June 1, 1998

Man in the Mirror

A half light from a half covered half window illuminated enough. A lesson suggested by another’s poem brought me here. I stand fully pulled up with arms crossed and locked before the silvered bathroom mirror. A harsh stance really. A judging stance.

I always notice the hair first: gray, grayer, grayest. I remember learning to compare adjectives in fourth grade and gray was never in our lexicon. But I now sometimes think that it is the dominant color in my life. Surprisingly, the gray does not bother me today. A level of acceptance has arrived.

I began to accept it the day a woman asked me what color my hair was before it turned gray. At that point I did not know that it was gray. I thought that it was still brown. That question three years ago hurt.

A year later I faced a moment of truth when I applied for an Arizona driver’s license. The application wanted to know my hair color. I lied and answered brown.

A chance to redeem myself appeared twelve months later as I was driving to get my Massachusetts license and I decided that it was time to tell the truth: the predominant color of my hair is gray. I resolved. But the application no longer asked the question. Too many liars for the information to be helpful I suppose.

Below the hair are blue eyes, soft and deadened in this light. They are scary sitting unreflected behind my glasses. They are scary for all that they do not say. I flick the light switch looking for improvement. The eyes jump alive and dance in the reflected light. A smile creases across my face, softening my entire body. Even my stiff crossed arms ease.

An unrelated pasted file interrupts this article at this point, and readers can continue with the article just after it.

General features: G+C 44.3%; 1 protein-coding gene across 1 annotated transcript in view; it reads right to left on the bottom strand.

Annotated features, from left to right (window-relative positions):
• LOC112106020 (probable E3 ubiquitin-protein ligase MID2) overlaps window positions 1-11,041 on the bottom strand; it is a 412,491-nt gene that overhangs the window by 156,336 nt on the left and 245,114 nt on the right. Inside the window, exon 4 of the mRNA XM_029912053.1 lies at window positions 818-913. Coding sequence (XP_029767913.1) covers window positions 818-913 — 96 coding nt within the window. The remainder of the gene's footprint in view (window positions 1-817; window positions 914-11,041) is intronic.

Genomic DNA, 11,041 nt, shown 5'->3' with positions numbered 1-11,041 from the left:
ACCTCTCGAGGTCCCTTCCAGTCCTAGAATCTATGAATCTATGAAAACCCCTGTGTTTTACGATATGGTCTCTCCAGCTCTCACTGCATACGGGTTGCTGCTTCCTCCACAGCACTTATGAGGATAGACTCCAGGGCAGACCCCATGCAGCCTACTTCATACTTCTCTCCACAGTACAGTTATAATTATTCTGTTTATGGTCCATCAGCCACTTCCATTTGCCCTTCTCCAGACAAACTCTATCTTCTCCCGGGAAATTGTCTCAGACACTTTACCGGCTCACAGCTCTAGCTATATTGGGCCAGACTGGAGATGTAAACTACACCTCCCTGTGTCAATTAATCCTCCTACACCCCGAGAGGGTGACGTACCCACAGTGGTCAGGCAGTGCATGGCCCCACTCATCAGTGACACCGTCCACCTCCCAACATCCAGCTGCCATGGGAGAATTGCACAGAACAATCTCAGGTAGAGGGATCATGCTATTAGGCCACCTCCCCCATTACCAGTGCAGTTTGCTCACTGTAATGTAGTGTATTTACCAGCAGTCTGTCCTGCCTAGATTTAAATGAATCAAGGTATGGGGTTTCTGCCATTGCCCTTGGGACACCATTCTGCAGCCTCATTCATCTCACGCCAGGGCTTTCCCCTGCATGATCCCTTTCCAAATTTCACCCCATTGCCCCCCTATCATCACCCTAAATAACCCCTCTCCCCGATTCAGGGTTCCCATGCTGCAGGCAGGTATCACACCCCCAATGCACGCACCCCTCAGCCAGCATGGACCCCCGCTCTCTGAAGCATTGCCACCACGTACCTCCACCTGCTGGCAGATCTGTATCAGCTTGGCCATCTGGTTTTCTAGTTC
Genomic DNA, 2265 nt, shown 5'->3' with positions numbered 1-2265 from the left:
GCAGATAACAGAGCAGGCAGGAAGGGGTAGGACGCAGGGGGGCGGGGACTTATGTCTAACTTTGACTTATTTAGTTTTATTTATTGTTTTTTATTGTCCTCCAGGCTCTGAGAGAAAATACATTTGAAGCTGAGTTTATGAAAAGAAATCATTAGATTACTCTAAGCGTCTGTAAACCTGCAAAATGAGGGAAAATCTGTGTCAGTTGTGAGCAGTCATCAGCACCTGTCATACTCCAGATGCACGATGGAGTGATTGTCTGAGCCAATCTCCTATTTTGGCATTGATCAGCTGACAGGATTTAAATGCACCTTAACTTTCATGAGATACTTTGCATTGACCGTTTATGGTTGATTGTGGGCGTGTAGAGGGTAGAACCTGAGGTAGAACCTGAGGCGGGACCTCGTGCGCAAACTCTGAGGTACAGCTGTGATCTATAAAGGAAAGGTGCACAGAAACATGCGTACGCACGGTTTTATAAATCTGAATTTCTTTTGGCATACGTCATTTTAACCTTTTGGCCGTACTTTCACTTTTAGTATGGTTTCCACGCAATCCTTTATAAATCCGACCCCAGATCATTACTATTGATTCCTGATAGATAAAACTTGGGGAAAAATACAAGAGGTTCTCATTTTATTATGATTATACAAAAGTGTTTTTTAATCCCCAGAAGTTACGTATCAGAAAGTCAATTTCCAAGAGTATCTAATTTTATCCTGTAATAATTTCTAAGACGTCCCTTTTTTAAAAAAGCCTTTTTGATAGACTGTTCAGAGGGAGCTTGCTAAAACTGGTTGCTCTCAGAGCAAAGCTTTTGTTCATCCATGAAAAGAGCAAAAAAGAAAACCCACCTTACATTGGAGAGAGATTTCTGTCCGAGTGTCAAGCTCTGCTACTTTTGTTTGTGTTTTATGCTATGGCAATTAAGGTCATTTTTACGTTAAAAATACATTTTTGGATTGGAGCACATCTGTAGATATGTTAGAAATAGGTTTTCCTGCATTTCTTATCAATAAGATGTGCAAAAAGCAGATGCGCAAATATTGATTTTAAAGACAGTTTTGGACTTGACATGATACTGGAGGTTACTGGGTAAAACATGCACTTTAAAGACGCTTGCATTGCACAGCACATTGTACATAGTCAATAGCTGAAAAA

The eyebrows that were hiding in the dusk now appear - the curly ones. I recall the discussion with my barber about ten years ago concerning curling eyebrows. She said, “It happens at a certain age.” I asked, “What age?” She replied, “Around your age.” I had reached THE age. I am now THE age plus ten.

I have the extra flap on the eyelids now. I remember noticing that my first boss got those when he started to age. He is fifteen years older than me - and that was twenty years ago. I do not like the math.

Wow! I can wiggle my left ear! I did not know that I could do that. I try the other ear but it will not budge. Well, one is pretty good. My father could wiggle both ears so that is still my goal. Can I curl my tongue yet? No, oh well.

You see, the boy is still in the mirror. I still see more of the boy than anything else. A freckled face child opens with hope. My grandmother always told me that freckles were beauty marks and I still believe her. She knew all about gray hair, wrinkles and baggy skin. And yet it was the beauty which sparked her.

I am trying to hold the two truths together: the hope of the boy and aging body of the man. I want to deny neither and hold them in a point of tension because neither alone is the truth. Let them fight, cry and tear at one another. They both hold wisdom, one innocent, one earned. They are the reflection of who I was, who I am, and who I can become.

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